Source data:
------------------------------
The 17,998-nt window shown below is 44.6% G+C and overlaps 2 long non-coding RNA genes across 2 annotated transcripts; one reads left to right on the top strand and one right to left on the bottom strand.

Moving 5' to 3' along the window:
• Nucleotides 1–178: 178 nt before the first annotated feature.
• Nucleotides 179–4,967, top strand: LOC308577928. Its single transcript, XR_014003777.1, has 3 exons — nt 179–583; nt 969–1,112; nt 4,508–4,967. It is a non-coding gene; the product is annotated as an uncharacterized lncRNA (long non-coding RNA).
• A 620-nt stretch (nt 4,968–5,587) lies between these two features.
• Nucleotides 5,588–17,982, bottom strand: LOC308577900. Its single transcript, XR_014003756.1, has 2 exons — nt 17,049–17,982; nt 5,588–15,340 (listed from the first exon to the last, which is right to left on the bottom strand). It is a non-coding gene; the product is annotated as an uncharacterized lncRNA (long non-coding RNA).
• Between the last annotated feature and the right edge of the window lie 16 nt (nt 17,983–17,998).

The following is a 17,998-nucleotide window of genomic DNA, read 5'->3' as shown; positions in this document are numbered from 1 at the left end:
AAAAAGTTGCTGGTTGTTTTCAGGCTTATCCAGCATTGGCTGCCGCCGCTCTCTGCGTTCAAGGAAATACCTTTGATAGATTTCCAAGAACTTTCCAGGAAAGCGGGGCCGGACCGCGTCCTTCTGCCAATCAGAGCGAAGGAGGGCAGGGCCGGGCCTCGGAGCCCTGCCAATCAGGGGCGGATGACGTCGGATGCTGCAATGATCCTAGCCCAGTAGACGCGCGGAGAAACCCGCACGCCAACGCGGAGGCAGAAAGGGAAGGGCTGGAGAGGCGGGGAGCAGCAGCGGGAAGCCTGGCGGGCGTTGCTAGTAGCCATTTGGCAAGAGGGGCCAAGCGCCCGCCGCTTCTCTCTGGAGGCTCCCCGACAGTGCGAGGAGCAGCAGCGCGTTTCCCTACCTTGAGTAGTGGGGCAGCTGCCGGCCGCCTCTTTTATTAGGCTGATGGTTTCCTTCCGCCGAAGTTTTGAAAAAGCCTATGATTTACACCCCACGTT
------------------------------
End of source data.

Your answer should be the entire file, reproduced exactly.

The 17,998-nt window shown below is 44.6% G+C and overlaps 2 long non-coding RNA genes across 2 annotated transcripts; one reads left to right on the top strand and one right to left on the bottom strand.

Moving 5' to 3' along the window:
• Nucleotides 1–178: 178 nt before the first annotated feature.
• Nucleotides 179–4,967, top strand: LOC308577928. Its single transcript, XR_014003777.1, has 3 exons — nt 179–583; nt 969–1,112; nt 4,508–4,967. It is a non-coding gene; the product is annotated as an uncharacterized lncRNA (long non-coding RNA).
• A 620-nt stretch (nt 4,968–5,587) lies between these two features.
• Nucleotides 5,588–17,982, bottom strand: LOC308577900. Its single transcript, XR_014003756.1, has 2 exons — nt 17,049–17,982; nt 5,588–15,340 (listed from the first exon to the last, which is right to left on the bottom strand). It is a non-coding gene; the product is annotated as an uncharacterized lncRNA (long non-coding RNA).
• Between the last annotated feature and the right edge of the window lie 16 nt (nt 17,983–17,998).

The following is a 17,998-nucleotide window of genomic DNA, read 5'->3' as shown; positions in this document are numbered from 1 at the left end:
AAAAAGTTGCTGGTTGTTTTCAGGCTTATCCAGCATTGGCTGCCGCCGCTCTCTGCGTTCAAGGAAATACCTTTGATAGATTTCCAAGAACTTTCCAGGAAAGCGGGGCCGGACCGCGTCCTTCTGCCAATCAGAGCGAAGGAGGGCAGGGCCGGGCCTCGGAGCCCTGCCAATCAGGGGCGGATGACGTCGGATGCTGCAATGATCCTAGCCCAGTAGACGCGCGGAGAAACCCGCACGCCAACGCGGAGGCAGAAAGGGAAGGGCTGGAGAGGCGGGGAGCAGCAGCGGGAAGCCTGGCGGGCGTTGCTAGTAGCCATTTGGCAAGAGGGGCCAAGCGCCCGCCGCTTCTCTCTGGAGGCTCCCCGACAGTGCGAGGAGCAGCAGCGCGTTTCCCTACCTTGAGTAGTGGGGCAGCTGCCGGCCGCCTCTTTTATTAGGCTGATGGTTTCCTTCCGCCGAAGTTTTGAAAAAGCCTATGATTTACACCCCACGTT